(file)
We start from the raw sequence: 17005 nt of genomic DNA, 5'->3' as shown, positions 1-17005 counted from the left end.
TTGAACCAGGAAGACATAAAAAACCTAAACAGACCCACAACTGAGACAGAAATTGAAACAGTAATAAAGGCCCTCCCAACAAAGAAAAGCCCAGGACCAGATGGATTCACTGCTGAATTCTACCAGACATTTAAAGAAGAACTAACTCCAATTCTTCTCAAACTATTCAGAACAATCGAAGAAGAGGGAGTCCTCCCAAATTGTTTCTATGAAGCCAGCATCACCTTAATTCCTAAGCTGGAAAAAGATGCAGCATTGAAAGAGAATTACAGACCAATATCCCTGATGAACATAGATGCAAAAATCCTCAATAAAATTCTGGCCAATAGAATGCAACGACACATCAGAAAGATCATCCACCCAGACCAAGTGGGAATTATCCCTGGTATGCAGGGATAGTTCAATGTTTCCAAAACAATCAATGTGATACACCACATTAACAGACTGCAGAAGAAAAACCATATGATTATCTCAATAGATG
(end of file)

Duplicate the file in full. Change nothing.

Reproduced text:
We start from the raw sequence: 17005 nt of genomic DNA, 5'->3' as shown, positions 1-17005 counted from the left end.
TTGAACCAGGAAGACATAAAAAACCTAAACAGACCCACAACTGAGACAGAAATTGAAACAGTAATAAAGGCCCTCCCAACAAAGAAAAGCCCAGGACCAGATGGATTCACTGCTGAATTCTACCAGACATTTAAAGAAGAACTAACTCCAATTCTTCTCAAACTATTCAGAACAATCGAAGAAGAGGGAGTCCTCCCAAATTGTTTCTATGAAGCCAGCATCACCTTAATTCCTAAGCTGGAAAAAGATGCAGCATTGAAAGAGAATTACAGACCAATATCCCTGATGAACATAGATGCAAAAATCCTCAATAAAATTCTGGCCAATAGAATGCAACGACACATCAGAAAGATCATCCACCCAGACCAAGTGGGAATTATCCCTGGTATGCAGGGATAGTTCAATGTTTCCAAAACAATCAATGTGATACACCACATTAACAGACTGCAGAAGAAAAACCATATGATTATCTCAATAGATG